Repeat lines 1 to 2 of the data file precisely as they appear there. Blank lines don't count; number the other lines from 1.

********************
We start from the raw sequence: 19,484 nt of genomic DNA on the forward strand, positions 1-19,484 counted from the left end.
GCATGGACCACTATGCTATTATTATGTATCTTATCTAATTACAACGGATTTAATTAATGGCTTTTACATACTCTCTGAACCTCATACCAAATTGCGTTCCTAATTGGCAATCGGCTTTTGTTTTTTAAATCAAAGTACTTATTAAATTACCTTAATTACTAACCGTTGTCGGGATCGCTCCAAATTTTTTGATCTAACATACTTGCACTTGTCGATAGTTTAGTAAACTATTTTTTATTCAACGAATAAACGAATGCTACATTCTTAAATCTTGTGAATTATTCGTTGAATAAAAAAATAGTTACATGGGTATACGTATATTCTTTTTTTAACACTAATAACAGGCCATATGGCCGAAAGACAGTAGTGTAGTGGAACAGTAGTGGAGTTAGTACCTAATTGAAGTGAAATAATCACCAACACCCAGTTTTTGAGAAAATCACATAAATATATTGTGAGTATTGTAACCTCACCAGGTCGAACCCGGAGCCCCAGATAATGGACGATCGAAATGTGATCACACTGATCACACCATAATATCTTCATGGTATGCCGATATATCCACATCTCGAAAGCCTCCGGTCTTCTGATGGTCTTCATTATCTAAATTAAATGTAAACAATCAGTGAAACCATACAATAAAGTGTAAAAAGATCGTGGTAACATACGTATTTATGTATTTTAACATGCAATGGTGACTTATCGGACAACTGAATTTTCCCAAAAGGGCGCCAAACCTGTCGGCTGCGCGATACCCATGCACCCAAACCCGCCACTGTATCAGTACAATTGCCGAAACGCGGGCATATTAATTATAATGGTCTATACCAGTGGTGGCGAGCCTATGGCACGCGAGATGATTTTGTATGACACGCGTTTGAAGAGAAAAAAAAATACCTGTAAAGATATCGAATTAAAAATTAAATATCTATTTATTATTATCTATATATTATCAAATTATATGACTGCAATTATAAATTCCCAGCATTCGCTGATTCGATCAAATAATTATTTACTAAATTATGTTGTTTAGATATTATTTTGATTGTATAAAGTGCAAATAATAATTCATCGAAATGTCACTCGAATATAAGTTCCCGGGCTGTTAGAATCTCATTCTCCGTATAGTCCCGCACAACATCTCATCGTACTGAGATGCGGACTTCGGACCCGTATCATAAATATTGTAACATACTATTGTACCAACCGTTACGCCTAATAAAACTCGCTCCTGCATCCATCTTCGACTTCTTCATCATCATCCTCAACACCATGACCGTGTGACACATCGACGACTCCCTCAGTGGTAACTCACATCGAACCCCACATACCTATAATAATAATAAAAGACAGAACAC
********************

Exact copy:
We start from the raw sequence: 19,484 nt of genomic DNA on the forward strand, positions 1-19,484 counted from the left end.
GCATGGACCACTATGCTATTATTATGTATCTTATCTAATTACAACGGATTTAATTAATGGCTTTTACATACTCTCTGAACCTCATACCAAATTGCGTTCCTAATTGGCAATCGGCTTTTGTTTTTTAAATCAAAGTACTTATTAAATTACCTTAATTACTAACCGTTGTCGGGATCGCTCCAAATTTTTTGATCTAACATACTTGCACTTGTCGATAGTTTAGTAAACTATTTTTTATTCAACGAATAAACGAATGCTACATTCTTAAATCTTGTGAATTATTCGTTGAATAAAAAAATAGTTACATGGGTATACGTATATTCTTTTTTTAACACTAATAACAGGCCATATGGCCGAAAGACAGTAGTGTAGTGGAACAGTAGTGGAGTTAGTACCTAATTGAAGTGAAATAATCACCAACACCCAGTTTTTGAGAAAATCACATAAATATATTGTGAGTATTGTAACCTCACCAGGTCGAACCCGGAGCCCCAGATAATGGACGATCGAAATGTGATCACACTGATCACACCATAATATCTTCATGGTATGCCGATATATCCACATCTCGAAAGCCTCCGGTCTTCTGATGGTCTTCATTATCTAAATTAAATGTAAACAATCAGTGAAACCATACAATAAAGTGTAAAAAGATCGTGGTAACATACGTATTTATGTATTTTAACATGCAATGGTGACTTATCGGACAACTGAATTTTCCCAAAAGGGCGCCAAACCTGTCGGCTGCGCGATACCCATGCACCCAAACCCGCCACTGTATCAGTACAATTGCCGAAACGCGGGCATATTAATTATAATGGTCTATACCAGTGGTGGCGAGCCTATGGCACGCGAGATGATTTTGTATGACACGCGTTTGAAGAGAAAAAAAAATACCTGTAAAGATATCGAATTAAAAATTAAATATCTATTTATTATTATCTATATATTATCAAATTATATGACTGCAATTATAAATTCCCAGCATTCGCTGATTCGATCAAATAATTATTTACTAAATTATGTTGTTTAGATATTATTTTGATTGTATAAAGTGCAAATAATAATTCATCGAAATGTCACTCGAATATAAGTTCCCGGGCTGTTAGAATCTCATTCTCCGTATAGTCCCGCACAACATCTCATCGTACTGAGATGCGGACTTCGGACCCGTATCATAAATATTGTAACATACTATTGTACCAACCGTTACGCCTAATAAAACTCGCTCCTGCATCCATCTTCGACTTCTTCATCATCATCCTCAACACCATGACCGTGTGACACATCGACGACTCCCTCAGTGGTAACTCACATCGAACCCCACATACCTATAATAATAATAAAAGACAGAACAC